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Big data, computer science, experimental methods, and computational text analysis are part of an ever-growing range of methods embraced by political science. As we expand our methodological horizons, the nature, scope, and focus of the questions we investigate will change.

For example, the combination of computerised text analysis techniques and Big Data now allows us to model millions of texts in a matter of hours. This can help us to gauge political preferences, the evolution of political language, or popular sentiment.

In turn, the increased use of the experimental method has allowed political scientists to investigate a wide set of issues, including voter behaviour, public opinion, and decision-making processes.

This new series, co-hosted by the Oxford University Politics Blog and the Oxford Q-Step Centre is all about “methods”.  What advances have we seen in recent years? What can we learn today that we could not a decade ago? And, what is the future of methods in political science? Find out more in our Advances in Political Science Methods series.

About Q-Step

Oxford-QC-Primary-Full-Tree-LogoQ-Step is a £19.5 million programme designed to promote a step-change in quantitative social science training in the UK Funded by the Nuffield Foundation, ESRC and HEFCE, Q-Step was developed as a strategic response to the shortage of quantitatively-skilled social science graduates.

Q-Step is funding fifteen universities across the UK to establish Q-Step Centres that will support the development and delivery of specialist undergraduate programmes, including new courses, work placements and pathways to postgraduate study.

The resulting expertise and resources will be shared across the higher education sector through an accompanying support programme which will also forge links with schools and employers.

Oxford is one of 15 universities to be selected nationally to host Q-Step. The Oxford Q-Step Centre is hosted by the Department of Politics and International Relations, in close co-operation with the Department of Sociology, University of Oxford.  

 

Below, I discuss and analyse pre-processing decisions in relation to an often-used application of text analysis: scaling. Here, I’ll be using a new tool, called preText (for R statistical software), to investigate the potential effect of different pre-processing options on our estimates. Replication material for this post may be found on my GitHub page. Feature Selection and Scaling Scaling algorithms rely on the bag-of-words (BoW) assumption, i.e. the idea that we can reduce text to individual words and sample them independently from a “bag” and still get some meaningful insights from the relative distribution of words across a corpus. For the demonstration below, …

About thirty major pieces of government legislation are produced annually in the UK. As there are five main opportunities to amend each bill (two stages in the Commons and three in the Lords) and bills may undergo hundreds, even thousands, of amendments, comprehensive quantitative analysis of legislative changes is almost impossible by manual methods. We used insights from bioinformatics to develop a semi-automatic procedure to map the changes in successive versions the text of a bill as it passes through parliament. This novel tool for scholars of the parliamentary process could be used, for example, to compare amendment patterns over time, …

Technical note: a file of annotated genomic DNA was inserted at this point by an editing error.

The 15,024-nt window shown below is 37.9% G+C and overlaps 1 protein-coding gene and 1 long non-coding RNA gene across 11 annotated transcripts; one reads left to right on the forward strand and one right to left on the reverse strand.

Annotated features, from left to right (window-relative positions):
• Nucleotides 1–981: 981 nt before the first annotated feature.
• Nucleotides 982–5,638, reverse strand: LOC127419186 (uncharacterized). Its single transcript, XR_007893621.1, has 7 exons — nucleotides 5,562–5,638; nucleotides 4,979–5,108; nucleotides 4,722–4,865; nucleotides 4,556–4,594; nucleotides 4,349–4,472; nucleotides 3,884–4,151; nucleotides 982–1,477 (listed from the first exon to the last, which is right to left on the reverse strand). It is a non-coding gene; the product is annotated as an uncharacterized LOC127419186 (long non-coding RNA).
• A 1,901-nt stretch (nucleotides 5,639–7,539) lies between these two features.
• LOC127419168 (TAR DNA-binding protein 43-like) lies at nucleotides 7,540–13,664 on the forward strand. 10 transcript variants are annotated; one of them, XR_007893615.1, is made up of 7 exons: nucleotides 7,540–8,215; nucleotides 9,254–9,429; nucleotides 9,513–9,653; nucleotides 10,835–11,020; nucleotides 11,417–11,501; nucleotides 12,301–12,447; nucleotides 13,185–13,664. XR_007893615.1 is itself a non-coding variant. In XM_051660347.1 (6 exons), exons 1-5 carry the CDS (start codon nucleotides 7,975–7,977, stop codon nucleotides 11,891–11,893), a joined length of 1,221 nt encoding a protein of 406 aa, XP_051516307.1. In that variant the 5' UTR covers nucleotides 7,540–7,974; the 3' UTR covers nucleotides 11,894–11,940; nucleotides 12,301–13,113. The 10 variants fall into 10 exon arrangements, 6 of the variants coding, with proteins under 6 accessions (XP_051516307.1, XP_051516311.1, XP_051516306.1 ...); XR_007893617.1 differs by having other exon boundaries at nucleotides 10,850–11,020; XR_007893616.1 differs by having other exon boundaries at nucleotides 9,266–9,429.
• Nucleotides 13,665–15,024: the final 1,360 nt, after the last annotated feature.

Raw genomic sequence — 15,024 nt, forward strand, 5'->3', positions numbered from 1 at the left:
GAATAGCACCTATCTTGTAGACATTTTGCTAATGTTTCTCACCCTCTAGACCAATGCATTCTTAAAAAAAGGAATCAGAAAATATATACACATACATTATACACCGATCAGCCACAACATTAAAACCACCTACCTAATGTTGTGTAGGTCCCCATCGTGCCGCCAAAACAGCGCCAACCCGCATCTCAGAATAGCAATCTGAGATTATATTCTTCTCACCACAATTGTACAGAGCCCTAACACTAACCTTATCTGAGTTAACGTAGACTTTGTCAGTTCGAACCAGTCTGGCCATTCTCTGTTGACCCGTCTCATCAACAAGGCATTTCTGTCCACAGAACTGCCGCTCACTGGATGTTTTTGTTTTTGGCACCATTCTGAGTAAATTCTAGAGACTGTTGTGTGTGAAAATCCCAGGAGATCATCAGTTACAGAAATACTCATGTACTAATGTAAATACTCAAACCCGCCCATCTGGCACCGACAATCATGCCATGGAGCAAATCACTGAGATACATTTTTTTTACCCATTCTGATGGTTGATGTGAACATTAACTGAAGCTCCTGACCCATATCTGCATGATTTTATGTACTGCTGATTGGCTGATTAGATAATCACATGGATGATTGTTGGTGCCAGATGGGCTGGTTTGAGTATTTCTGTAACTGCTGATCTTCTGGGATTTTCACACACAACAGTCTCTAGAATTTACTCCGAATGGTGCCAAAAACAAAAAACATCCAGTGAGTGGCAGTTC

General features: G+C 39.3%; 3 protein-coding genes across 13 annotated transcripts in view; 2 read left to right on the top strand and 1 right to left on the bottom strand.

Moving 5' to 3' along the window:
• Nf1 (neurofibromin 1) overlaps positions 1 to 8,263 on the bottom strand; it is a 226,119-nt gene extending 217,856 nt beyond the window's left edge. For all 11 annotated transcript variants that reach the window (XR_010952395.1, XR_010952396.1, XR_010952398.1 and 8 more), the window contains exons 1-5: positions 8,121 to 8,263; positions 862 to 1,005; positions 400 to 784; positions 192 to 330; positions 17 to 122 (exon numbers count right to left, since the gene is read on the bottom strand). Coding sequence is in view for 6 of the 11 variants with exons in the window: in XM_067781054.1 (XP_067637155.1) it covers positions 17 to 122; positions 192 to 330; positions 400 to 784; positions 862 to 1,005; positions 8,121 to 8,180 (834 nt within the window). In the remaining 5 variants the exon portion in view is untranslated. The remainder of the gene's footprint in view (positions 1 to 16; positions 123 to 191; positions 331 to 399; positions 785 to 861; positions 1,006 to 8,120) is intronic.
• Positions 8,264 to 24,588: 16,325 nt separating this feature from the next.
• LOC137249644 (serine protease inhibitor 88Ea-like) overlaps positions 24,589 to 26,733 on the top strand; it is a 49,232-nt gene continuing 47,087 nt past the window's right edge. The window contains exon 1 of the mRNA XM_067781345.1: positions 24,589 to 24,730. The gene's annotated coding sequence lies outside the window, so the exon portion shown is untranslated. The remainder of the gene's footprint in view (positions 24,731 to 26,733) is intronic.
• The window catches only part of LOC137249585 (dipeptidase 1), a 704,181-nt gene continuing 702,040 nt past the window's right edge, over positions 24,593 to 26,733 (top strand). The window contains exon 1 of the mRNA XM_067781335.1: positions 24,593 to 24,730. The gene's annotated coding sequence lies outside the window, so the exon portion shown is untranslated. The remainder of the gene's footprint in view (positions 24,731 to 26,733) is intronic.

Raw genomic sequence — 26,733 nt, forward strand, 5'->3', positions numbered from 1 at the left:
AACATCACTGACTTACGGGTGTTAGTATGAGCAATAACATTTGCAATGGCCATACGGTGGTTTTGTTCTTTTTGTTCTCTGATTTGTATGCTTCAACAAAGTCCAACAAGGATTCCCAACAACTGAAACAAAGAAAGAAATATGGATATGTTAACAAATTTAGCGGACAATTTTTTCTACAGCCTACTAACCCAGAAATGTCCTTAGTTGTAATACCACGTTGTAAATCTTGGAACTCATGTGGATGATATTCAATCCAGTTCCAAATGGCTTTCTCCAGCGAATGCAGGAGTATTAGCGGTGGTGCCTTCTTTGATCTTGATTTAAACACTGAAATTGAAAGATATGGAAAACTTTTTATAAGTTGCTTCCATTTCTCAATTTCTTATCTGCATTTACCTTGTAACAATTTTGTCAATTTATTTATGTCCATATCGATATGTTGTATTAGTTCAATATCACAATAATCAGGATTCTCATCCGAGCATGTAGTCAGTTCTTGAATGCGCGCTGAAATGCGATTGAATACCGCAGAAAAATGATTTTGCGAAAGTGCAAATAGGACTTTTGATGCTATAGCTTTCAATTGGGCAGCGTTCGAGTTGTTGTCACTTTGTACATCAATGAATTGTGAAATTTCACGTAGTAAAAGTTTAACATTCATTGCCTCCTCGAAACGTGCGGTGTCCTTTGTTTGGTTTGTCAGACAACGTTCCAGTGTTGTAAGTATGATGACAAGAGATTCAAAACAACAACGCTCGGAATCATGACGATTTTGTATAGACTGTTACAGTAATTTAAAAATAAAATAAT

The 2016 United States presidential election—or in John Oliver’s most recent definition: ‘lice-on-a-rat-on-a-horse-corpse-on-fire-2016’—has reached its final leg. As a political scientist and a computational text analyst, I cannot resist sharing my two cents on an election that has certainly broken a model or two. Following in the footsteps of two colleagues who recently produced two excellent articles (you can read them here and here), in this post I’d like to analyse a few examples of the exceptional language used in this elections cycle. Text analysis can help us understand two commonly held beliefs or facts (the distinction has become a …

The final Presidential debate of 2016 was as heated as the previous two—well demonstrated by the following name-calling exchange: CLINTON: …[Putin would] rather have a puppet as president of the United States. TRUMP: No puppet. No puppet. CLINTON: And it’s pretty clear… TRUMP: You’re the puppet! CLINTON: It’s pretty clear you won’t admit … TRUMP: No, you’re the puppet. It is easy to form our opinions of the debate and on the differences between the Presidential candidates on excerpts like this and memorable one-liners. But are small extracts representative of the debate as a whole? Moreover, how can we objectively analyse …

How can we improve the quality of post-election survey data on electoral turnout? That is the core question of our recent paper. We present a novel way to question citizens about their voting behaviour that increases the truthfulness of responses. Our research finds that the inclusion of “face-saving” response items can drastically improve the accuracy of reported turnout. Usually, the turnout reported in post-election surveys is much higher than in reality, and this is partly due to actual abstainers pretending that they have voted. Why do they lie? In many countries, voting is a social norm widely shared by the …

How can big data and data science help policy-making? This question has recently gained increasing attention. Both the European Commission and the White House have endorsed the use of data for evidence-based policy making. Still, a gap remains between theory and practice. In this blog post, I make a number of recommendations for systematic development paths. Research trends shaping Data for Policy ‘Data for policy’ as an academic field is still in its infancy. A typology of the field’s foci and research areas are summarised in the figure below.     Besides the ‘data for policy’ community, there are two …